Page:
A third philosophical dimension to the origin of life relates to the origin of the coding and information processing that is central to all life-forms. The genetic message in DNA is duplicated in replication and then copied from DNA to RNA in transcription. Following this there is translation whereby the message from RNA is conveyed to the amino acids, and finally the amino acids are assembled into proteins. A gene is nothing but a set of coded instructions with a precise recipe for manufacturing proteins. Most important, these genetic instructions are not the kind of information you find in thermodynamics and statistical mechanics; rather, they constitute semantic information. In other words, they have a specific meaning. These instructions can be effective only in a molecular environment capable of interpreting the meaning in the genetic code. The origin question rises to the top at this point. The problem of how meaningful or semantic information can emerge spontaneously from a collection of mindless molecules subject to blind and purposeless forces presents a deep conceptual challenge. The very existence of a code is a mystery. The coding rules (the dictionary of codon assignments) are known. Yet they provide no clue as to why the code exists and why the mechanism of translation is what it is.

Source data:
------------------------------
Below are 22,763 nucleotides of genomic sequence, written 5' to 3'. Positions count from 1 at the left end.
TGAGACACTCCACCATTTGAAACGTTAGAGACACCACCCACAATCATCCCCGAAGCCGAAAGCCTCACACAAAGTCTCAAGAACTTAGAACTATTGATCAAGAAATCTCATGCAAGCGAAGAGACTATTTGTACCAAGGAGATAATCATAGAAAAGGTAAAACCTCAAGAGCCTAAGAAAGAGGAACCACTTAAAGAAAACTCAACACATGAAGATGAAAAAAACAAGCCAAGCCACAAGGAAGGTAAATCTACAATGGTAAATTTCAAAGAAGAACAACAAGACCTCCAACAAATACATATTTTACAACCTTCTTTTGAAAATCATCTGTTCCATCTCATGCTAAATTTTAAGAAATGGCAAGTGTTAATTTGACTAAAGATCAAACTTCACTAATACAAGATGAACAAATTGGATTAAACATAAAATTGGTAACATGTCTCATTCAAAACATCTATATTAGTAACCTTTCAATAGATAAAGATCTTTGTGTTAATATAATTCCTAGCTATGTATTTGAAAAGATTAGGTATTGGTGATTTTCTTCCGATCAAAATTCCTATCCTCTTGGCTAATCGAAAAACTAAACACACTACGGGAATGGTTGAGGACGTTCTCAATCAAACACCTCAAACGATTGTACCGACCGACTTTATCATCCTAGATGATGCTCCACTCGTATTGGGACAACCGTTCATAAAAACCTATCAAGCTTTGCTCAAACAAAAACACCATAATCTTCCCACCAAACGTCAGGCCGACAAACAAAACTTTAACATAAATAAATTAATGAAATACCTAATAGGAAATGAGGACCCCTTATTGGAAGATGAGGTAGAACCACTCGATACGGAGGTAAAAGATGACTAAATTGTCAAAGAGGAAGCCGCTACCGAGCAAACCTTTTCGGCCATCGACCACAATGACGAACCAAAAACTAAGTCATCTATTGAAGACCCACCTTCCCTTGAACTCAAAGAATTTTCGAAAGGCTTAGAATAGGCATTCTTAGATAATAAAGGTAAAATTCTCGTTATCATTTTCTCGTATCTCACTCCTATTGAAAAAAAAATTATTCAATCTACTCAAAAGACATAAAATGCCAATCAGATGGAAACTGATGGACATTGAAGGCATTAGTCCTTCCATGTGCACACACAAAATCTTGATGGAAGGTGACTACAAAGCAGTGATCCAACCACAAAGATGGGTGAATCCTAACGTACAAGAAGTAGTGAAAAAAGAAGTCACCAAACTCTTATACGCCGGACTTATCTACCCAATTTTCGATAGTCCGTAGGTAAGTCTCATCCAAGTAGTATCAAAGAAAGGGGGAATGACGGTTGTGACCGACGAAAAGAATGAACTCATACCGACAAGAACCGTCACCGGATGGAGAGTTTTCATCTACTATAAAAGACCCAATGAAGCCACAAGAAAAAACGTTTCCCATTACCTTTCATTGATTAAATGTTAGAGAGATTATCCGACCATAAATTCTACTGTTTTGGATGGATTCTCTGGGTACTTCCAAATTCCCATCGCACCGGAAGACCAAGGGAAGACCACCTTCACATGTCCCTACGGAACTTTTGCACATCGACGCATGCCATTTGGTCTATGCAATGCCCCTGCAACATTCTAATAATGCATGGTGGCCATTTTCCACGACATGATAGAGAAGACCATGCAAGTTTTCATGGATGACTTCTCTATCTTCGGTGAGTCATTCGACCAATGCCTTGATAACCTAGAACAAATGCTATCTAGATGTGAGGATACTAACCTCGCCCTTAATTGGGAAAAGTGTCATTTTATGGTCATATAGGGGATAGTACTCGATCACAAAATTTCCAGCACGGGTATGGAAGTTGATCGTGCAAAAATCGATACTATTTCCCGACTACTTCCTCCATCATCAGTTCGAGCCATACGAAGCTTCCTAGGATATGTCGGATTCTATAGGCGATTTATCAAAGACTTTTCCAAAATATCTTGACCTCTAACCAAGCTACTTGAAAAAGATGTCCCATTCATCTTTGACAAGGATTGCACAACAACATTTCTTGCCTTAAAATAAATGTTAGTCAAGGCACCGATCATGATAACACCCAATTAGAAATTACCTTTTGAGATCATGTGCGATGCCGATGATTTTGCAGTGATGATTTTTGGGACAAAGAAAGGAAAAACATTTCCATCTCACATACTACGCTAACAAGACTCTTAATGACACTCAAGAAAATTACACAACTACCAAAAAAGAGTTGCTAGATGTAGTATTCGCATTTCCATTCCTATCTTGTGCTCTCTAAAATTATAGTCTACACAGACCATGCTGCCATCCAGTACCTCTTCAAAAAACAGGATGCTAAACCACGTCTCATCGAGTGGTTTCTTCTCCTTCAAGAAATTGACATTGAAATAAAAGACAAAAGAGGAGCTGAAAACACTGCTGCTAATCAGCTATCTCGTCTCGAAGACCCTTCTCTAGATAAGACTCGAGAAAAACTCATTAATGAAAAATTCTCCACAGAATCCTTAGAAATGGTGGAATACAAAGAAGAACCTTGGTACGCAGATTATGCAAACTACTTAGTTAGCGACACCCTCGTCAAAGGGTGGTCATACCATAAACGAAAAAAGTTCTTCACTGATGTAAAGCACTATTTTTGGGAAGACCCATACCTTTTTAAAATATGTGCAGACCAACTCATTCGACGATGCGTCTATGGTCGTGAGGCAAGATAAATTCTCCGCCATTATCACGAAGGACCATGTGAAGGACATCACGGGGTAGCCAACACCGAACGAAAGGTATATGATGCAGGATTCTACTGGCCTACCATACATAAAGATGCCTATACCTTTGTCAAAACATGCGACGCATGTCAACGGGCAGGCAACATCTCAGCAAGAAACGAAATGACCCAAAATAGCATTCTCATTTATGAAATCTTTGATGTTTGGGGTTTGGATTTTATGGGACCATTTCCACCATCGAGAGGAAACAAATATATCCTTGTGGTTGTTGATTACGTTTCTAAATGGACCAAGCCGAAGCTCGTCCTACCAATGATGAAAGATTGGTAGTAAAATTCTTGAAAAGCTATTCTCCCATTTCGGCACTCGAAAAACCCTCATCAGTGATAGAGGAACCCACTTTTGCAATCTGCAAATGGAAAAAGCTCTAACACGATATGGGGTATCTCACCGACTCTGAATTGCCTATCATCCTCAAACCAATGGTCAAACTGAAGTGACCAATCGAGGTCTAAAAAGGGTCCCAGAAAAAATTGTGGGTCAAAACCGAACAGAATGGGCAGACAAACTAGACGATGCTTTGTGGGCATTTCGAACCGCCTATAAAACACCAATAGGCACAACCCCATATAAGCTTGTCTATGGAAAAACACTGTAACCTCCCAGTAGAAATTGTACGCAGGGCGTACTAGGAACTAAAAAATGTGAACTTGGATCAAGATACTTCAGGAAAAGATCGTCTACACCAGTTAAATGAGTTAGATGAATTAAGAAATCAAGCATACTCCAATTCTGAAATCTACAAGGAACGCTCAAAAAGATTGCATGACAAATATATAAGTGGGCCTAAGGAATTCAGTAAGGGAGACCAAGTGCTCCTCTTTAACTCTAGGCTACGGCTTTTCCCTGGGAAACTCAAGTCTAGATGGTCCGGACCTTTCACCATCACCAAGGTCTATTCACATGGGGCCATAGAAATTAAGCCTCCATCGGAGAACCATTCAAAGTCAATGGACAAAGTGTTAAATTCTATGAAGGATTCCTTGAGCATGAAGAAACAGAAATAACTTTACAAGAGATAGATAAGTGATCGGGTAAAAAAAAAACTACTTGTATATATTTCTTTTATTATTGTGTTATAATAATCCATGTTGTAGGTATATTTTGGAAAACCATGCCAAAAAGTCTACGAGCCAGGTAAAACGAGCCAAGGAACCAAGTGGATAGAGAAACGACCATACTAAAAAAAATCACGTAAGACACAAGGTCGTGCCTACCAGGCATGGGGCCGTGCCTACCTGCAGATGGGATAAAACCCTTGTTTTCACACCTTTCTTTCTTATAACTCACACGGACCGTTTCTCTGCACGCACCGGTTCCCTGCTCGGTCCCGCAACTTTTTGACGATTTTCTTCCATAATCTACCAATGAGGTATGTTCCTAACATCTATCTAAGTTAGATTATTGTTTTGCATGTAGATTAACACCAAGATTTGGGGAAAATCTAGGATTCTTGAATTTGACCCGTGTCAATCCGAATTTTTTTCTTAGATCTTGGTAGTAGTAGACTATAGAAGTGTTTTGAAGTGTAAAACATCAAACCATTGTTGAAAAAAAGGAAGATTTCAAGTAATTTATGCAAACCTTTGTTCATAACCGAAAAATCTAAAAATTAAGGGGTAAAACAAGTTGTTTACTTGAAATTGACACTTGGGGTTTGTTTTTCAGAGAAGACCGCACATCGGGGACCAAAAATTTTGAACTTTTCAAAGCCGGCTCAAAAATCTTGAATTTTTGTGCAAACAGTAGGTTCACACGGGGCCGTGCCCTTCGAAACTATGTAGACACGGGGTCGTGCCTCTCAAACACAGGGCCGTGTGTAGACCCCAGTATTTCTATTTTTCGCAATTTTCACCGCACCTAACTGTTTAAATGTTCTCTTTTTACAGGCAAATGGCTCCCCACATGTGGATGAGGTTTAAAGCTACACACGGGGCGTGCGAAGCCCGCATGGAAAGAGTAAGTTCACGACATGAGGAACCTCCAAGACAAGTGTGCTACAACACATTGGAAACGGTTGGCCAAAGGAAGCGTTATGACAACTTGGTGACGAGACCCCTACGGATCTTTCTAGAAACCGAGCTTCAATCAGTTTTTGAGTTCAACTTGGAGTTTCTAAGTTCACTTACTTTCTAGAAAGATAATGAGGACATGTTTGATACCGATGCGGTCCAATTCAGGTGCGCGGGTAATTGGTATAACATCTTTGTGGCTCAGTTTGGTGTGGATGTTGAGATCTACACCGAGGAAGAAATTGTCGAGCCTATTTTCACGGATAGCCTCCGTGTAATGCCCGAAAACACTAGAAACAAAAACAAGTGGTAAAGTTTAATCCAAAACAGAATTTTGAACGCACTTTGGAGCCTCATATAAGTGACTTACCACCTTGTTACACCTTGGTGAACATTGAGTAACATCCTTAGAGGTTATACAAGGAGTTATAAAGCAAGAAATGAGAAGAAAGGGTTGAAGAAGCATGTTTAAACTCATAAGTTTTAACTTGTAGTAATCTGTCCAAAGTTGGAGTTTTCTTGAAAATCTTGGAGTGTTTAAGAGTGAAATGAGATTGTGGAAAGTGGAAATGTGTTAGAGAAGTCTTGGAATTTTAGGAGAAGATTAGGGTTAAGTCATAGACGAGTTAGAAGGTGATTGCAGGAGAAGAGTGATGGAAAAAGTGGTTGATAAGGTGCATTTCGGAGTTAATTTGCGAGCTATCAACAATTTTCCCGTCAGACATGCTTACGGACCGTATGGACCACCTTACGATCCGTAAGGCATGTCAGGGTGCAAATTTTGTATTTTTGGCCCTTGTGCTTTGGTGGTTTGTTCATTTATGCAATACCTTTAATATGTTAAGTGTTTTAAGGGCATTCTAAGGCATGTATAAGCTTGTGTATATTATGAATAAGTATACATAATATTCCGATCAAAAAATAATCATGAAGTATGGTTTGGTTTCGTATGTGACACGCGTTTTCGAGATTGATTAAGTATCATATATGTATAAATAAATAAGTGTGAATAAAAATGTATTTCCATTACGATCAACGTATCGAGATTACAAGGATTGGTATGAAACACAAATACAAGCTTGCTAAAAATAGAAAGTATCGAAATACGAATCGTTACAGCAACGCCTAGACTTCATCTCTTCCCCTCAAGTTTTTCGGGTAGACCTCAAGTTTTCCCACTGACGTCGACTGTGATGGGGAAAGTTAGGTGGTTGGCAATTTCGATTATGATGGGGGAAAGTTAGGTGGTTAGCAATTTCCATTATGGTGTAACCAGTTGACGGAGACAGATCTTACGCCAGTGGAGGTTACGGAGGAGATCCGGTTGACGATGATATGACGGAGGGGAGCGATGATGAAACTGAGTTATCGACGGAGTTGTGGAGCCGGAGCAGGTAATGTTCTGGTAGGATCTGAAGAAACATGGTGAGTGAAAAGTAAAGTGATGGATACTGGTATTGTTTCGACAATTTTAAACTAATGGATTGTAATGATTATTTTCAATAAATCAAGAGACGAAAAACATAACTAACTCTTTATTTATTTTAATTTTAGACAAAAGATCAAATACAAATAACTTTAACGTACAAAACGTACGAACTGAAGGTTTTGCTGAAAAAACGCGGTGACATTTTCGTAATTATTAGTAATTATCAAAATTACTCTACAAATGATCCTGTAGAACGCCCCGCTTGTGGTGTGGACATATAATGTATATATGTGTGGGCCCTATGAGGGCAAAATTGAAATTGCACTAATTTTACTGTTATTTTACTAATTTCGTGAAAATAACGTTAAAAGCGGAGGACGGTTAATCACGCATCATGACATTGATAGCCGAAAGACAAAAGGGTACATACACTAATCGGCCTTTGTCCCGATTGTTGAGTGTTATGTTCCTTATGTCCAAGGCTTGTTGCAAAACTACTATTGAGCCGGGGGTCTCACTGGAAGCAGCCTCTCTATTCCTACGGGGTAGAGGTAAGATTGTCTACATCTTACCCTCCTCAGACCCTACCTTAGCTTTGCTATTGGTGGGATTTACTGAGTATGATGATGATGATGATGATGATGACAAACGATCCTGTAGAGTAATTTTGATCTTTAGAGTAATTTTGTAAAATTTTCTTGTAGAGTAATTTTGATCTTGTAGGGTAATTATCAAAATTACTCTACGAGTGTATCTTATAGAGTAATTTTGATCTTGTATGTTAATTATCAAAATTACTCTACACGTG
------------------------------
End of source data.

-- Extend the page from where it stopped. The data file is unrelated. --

[Reason tells me of the] extreme difficulty or rather impossibility of conceiving this immense and wonderful universe, including man with his capability of looking far backwards and far into futurity, as the result of blind chance or necessity. When thus reflecting I feel compelled to look to a First Cause having an intelligent mind in some degree analogous to that of man; and I deserve to be called a Theist.~ Charles Darwin, The Autobiography of Charles Darwin
The Third Dimension